Use the visual art and language arts to creatively tell stories of monstrous proportions
In this unit students will become more knowledgeable about historical events as well as infer/identify elements of a fable narration. Within the text, they will take three reading check quizzes via Google Forms. Students will partake in an Escape Room for a final assessment of the book. At the end of this unit, after reading the book, students will create their own ideal society.
Pre-readers are introduced to animal habitats through story, song, and dramatic play using children's books
In this four-day lesson, students will be reading Anne Nelson's play, "The Guys", not only as a vehicle for remembrance, but also as a mentor text for their own playwriting. Over the course of four classes, students will interview their peers about their memories of September 11th, 2001, and use those memories to craft a one-act play for performance
Rita Dove, former Poet Laureate of the U.S. and recipient of a Pulitzer Prize, is one of the most honored figures in modern American literature. Among Dove's many honors is the 1993 NAACP Great American Artist Award. (28 minutes)
Beat poet Michael McClure is the author of numerous volumes of poetry, plays, novels, and essays. McClure is the recipient of a Guggenheim Fellowship, the Obie Award for Best Play, and the National Poetry Association's Distinguished Lifetime Achievement in poetry. Tune in as he reads a selection of poems. (28 minutes)
Poet Angela Jackson uses a variety of voices and themes in an entertaining reading. (27 minutes)
Trinidad resident Derek Walcott won the 1992 Nobel Prize in Literature. Walcott has published twenty volumes of poetry and is also a published playwright. (20 minutes)
Serving in his fourth elected term as Chairman (Chief) of the Federated Coast Miwok Tribe, novelist Greg Sarris is the author of Watermelon Nights. In 1996, he wrote and executive produced with Robert Redford the award-winning HBO miniseries Grand Avenue, based on his collection of short stories. (23 minutes)
This is a lesson which gives students the opportunity to imagine they are scientists, provides them with a basic understanding of aurora and helps them to use creative methods in their observations. First, students will study the scientific aspect of the aurora. They will also look at images of the aurora (both pictures and illustrations) and describe what they think of when they see them. These descriptions can be stored in the student portfolios as they will be useful in future lessons. Includes teacher notes and instructions, student workshops and an online, animated story, and related teacher resources on aurora. This is lesson three of a collection of five activities that can be used individually or as a sequence; concludes with a KWL (Know/Want-to-know/Learned) assessment activity.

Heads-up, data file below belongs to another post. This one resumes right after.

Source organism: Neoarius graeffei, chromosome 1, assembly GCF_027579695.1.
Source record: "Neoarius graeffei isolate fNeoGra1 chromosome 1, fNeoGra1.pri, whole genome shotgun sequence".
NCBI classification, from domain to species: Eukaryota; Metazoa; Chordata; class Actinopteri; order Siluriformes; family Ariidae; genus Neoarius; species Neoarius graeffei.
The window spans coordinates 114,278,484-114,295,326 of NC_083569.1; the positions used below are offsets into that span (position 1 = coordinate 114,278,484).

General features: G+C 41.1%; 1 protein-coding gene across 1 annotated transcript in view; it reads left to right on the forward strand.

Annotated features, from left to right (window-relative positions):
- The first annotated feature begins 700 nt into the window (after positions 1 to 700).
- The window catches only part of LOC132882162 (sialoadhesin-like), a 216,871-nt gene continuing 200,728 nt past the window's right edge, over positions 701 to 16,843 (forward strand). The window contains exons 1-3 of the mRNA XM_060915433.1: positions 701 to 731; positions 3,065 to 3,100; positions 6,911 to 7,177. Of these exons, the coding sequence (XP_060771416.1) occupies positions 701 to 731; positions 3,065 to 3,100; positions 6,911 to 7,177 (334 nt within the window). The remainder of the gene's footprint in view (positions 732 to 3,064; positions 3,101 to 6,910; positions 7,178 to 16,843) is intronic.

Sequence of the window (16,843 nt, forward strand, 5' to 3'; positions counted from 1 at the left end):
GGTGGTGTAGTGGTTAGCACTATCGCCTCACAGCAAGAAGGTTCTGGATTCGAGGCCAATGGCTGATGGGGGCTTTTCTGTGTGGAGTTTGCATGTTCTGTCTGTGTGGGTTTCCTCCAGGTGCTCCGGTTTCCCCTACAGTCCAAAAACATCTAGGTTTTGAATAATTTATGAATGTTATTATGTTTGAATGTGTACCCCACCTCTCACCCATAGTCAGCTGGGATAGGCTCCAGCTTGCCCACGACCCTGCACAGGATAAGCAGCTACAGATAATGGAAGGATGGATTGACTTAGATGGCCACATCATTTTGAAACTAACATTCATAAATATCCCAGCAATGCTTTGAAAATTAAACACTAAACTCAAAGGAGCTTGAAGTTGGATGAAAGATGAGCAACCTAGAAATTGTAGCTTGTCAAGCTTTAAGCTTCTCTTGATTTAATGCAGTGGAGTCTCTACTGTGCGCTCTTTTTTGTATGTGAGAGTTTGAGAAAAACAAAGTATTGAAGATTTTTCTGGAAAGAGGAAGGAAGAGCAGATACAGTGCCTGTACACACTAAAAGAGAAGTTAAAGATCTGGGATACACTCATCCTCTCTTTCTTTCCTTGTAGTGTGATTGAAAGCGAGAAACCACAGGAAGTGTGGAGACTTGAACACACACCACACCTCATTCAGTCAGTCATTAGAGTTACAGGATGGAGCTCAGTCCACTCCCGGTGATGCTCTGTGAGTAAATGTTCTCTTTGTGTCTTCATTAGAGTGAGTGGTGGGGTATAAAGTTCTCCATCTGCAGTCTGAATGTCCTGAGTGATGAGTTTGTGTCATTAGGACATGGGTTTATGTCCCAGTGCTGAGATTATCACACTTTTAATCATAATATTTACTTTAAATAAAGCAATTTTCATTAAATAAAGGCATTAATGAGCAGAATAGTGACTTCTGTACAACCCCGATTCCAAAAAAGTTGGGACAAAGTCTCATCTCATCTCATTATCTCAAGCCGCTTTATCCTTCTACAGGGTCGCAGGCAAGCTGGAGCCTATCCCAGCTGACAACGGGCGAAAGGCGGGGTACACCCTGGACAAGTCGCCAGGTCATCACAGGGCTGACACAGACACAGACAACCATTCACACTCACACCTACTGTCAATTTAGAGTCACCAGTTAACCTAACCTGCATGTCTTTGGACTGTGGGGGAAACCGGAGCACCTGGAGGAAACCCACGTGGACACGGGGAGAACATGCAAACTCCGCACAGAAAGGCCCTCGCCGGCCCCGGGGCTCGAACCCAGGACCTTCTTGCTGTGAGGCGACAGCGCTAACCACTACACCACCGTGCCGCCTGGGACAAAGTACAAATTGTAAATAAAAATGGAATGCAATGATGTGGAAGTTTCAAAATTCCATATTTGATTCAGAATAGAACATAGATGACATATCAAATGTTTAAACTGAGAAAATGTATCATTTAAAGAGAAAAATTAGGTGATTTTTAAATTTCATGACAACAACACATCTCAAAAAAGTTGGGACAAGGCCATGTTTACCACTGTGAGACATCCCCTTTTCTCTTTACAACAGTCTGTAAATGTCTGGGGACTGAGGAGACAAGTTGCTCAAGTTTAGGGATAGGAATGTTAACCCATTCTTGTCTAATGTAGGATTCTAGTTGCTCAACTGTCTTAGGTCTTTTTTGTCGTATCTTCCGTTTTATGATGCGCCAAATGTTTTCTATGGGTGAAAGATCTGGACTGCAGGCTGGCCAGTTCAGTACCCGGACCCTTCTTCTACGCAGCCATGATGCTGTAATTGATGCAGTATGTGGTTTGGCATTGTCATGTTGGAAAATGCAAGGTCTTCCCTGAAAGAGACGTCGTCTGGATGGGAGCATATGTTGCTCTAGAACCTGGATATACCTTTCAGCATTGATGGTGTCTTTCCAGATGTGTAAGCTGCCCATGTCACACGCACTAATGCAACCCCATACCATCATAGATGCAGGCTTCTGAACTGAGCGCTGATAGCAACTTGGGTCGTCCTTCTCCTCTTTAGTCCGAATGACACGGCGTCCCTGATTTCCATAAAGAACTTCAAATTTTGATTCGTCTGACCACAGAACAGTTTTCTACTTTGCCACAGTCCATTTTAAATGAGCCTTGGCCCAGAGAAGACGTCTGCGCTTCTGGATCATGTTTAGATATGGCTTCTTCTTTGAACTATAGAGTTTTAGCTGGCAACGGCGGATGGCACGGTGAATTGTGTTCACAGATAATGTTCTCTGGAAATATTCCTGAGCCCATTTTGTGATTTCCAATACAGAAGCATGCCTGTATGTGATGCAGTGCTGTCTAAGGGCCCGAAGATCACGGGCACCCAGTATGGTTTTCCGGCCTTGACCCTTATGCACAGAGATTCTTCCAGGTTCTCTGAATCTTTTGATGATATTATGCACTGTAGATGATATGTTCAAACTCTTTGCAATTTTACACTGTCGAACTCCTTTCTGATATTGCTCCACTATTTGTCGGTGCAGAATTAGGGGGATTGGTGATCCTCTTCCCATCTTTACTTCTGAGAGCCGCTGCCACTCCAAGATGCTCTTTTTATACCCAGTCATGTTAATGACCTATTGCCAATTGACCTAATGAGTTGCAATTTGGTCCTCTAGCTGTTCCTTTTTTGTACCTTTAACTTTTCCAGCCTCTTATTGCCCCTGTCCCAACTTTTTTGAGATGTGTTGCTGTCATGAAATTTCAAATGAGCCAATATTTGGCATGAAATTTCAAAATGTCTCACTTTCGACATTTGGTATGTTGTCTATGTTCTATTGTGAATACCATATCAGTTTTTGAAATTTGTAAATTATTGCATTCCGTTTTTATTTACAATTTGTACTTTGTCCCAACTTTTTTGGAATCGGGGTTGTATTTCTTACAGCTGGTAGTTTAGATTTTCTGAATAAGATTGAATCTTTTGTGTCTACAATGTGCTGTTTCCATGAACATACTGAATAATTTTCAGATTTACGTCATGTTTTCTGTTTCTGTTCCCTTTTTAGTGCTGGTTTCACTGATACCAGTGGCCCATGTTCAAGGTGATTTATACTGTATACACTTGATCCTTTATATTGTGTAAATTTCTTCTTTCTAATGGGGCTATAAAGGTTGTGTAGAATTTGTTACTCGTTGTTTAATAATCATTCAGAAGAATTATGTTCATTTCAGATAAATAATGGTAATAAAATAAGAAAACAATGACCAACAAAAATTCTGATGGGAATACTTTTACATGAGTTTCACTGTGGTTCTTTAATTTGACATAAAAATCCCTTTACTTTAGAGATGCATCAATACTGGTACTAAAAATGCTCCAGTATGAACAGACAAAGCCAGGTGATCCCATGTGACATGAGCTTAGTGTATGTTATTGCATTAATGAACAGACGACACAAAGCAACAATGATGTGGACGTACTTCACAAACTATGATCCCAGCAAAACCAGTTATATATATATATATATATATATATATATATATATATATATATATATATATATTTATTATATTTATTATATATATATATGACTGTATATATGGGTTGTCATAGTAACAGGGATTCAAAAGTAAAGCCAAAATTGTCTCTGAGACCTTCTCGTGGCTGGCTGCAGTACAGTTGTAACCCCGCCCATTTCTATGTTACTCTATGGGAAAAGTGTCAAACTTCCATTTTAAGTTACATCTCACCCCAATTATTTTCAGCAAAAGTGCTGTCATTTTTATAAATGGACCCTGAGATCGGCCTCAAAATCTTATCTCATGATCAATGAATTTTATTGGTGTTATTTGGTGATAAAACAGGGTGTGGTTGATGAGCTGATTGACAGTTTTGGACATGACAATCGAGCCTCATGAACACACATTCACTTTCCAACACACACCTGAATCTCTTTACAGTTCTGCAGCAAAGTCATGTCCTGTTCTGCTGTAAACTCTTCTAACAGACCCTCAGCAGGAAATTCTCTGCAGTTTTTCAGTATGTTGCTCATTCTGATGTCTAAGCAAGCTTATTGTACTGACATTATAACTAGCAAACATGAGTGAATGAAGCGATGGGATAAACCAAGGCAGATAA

In this lesson, students will demonstrate their understanding of the aurora by writing their own poems. Teachers can decide which form(s) of poetry to use from their worksheets or allow students to create their own. Examples of styles include: Acrostic, List, Haiku, Like and As, and May and Could. To help students get inspired, the class will read a poem on the aurora, and they can also look through their portfolios to help form ideas. Includes teacher notes and instructions, student workshops and an online, animated story, and related teacher resources on aurora. This is lesson five of a collection of five activities that can be used individually or as a sequence; concludes with a KWL (Know/Want-to-know/Learned) assessment activity.
Beyond Penguins and Polar Bears is an online professional development magazine which focuses on preparing elementary teachers to teach polar science concepts while also integrating inquiry-based science and literacy instruction. The project draws on research showing that an integrated approach can improve student achievement in science, as well as in reading comprehension and oral and written discourse abilities. Ultimately, the project seeks to bring the polar regions “closer to home” for elementary teachers and their students.
This language arts lesson offers a hands-on opportunity for students to understand characterization in literature and to connect historical and contemporary culture.
In this lesson, students explore various methods authors use to create effective characters.
This lesson explores the realities and effects of war on children by examining diaries, journals, and letters written by children during times of war.
Explore the Arthurian codes of chivalry and courtly love in art, modern films, books, and poetry. Examine the way in which these ideals have influenced modern concepts.
In this activity, students will create their own travel brochure or poster inviting people to visit a place where they could see an aurora. It is recommended that the class complete Lesson 1 in this series - What I know about the Aurora - prior to this activity. Includes teacher notes and instructions, student workshops and an online, animated story, and related teacher resources on aurora. This is lesson four of a collection of five activities that can be used individually or as a sequence; concludes with a KWL (Know/Want-to-know/Learned) assessment activity.
Students will learn the meaning of Aesop's fable, "The Crow and the Pitcher," blending math and art with literature and film.
Students examine character as a significant element of fiction, learning methods of characterization, identify and critique.